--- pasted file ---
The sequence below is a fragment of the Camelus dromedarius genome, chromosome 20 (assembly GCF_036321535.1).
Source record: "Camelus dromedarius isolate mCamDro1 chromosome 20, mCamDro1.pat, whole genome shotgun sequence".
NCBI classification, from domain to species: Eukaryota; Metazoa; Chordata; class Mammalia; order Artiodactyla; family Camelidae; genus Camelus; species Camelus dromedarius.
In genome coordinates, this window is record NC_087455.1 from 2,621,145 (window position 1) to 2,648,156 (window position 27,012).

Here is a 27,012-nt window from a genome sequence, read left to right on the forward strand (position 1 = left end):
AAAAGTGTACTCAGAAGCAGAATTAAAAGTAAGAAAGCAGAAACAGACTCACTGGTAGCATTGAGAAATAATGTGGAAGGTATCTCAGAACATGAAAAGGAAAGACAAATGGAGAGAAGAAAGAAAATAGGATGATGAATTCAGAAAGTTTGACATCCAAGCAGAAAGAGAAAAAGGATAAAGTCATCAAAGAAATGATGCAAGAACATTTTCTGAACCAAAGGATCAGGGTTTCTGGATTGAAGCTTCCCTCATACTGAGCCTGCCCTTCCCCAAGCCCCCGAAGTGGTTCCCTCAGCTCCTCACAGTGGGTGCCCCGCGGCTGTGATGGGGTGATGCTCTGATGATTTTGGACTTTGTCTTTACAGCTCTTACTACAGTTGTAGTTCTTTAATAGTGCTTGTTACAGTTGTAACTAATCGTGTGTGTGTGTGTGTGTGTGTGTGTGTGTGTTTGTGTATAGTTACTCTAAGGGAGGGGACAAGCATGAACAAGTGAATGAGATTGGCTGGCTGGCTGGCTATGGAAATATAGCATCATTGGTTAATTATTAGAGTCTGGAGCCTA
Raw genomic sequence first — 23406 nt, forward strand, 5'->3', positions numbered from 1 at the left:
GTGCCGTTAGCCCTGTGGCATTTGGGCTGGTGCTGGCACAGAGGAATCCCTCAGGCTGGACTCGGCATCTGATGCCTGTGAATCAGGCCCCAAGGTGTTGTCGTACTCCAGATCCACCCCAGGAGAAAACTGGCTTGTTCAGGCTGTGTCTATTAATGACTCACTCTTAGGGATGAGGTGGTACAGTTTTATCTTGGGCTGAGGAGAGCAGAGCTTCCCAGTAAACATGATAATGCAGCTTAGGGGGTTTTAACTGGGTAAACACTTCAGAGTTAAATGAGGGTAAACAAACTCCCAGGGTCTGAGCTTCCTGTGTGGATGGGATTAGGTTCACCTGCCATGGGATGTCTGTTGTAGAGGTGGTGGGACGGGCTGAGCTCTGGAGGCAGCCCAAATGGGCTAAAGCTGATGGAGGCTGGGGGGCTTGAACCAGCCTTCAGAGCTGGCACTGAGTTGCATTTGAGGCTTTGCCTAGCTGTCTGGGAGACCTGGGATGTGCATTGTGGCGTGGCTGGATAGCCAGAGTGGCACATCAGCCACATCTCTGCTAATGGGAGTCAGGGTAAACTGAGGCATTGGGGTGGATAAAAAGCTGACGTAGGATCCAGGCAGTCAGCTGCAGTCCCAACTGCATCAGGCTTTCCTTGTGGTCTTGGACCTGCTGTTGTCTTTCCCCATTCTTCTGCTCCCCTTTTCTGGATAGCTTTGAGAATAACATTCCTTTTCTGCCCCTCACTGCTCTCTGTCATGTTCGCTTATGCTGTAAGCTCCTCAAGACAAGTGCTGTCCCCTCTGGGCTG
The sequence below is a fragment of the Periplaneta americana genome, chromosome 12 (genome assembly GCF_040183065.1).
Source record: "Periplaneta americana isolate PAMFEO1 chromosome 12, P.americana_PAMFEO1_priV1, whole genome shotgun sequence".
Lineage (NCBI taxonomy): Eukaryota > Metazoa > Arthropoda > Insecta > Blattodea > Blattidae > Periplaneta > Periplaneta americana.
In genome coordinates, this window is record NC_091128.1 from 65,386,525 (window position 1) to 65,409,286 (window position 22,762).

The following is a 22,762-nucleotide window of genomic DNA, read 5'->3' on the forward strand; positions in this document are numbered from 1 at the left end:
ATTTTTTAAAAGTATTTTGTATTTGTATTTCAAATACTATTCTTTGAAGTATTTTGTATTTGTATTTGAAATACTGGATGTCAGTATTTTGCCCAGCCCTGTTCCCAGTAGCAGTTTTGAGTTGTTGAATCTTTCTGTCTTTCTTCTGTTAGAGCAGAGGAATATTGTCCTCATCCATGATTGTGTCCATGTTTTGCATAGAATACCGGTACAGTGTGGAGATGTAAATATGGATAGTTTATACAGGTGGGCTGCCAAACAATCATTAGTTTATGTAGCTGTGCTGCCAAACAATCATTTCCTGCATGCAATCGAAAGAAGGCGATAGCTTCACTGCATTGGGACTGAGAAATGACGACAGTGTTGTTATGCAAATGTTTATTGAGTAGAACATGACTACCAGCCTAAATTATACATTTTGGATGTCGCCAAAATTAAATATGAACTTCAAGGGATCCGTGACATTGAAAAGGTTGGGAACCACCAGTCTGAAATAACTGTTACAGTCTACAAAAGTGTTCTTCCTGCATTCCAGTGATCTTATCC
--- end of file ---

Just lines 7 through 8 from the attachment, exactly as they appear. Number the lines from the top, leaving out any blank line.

Raw genomic sequence first — 23406 nt, forward strand, 5'->3', positions numbered from 1 at the left:
GTGCCGTTAGCCCTGTGGCATTTGGGCTGGTGCTGGCACAGAGGAATCCCTCAGGCTGGACTCGGCATCTGATGCCTGTGAATCAGGCCCCAAGGTGTTGTCGTACTCCAGATCCACCCCAGGAGAAAACTGGCTTGTTCAGGCTGTGTCTATTAATGACTCACTCTTAGGGATGAGGTGGTACAGTTTTATCTTGGGCTGAGGAGAGCAGAGCTTCCCAGTAAACATGATAATGCAGCTTAGGGGGTTTTAACTGGGTAAACACTTCAGAGTTAAATGAGGGTAAACAAACTCCCAGGGTCTGAGCTTCCTGTGTGGATGGGATTAGGTTCACCTGCCATGGGATGTCTGTTGTAGAGGTGGTGGGACGGGCTGAGCTCTGGAGGCAGCCCAAATGGGCTAAAGCTGATGGAGGCTGGGGGGCTTGAACCAGCCTTCAGAGCTGGCACTGAGTTGCATTTGAGGCTTTGCCTAGCTGTCTGGGAGACCTGGGATGTGCATTGTGGCGTGGCTGGATAGCCAGAGTGGCACATCAGCCACATCTCTGCTAATGGGAGTCAGGGTAAACTGAGGCATTGGGGTGGATAAAAAGCTGACGTAGGATCCAGGCAGTCAGCTGCAGTCCCAACTGCATCAGGCTTTCCTTGTGGTCTTGGACCTGCTGTTGTCTTTCCCCATTCTTCTGCTCCCCTTTTCTGGATAGCTTTGAGAATAACATTCCTTTTCTGCCCCTCACTGCTCTCTGTCATGTTCGCTTATGCTGTAAGCTCCTCAAGACAAGTGCTGTCCCCTCTGGGCTG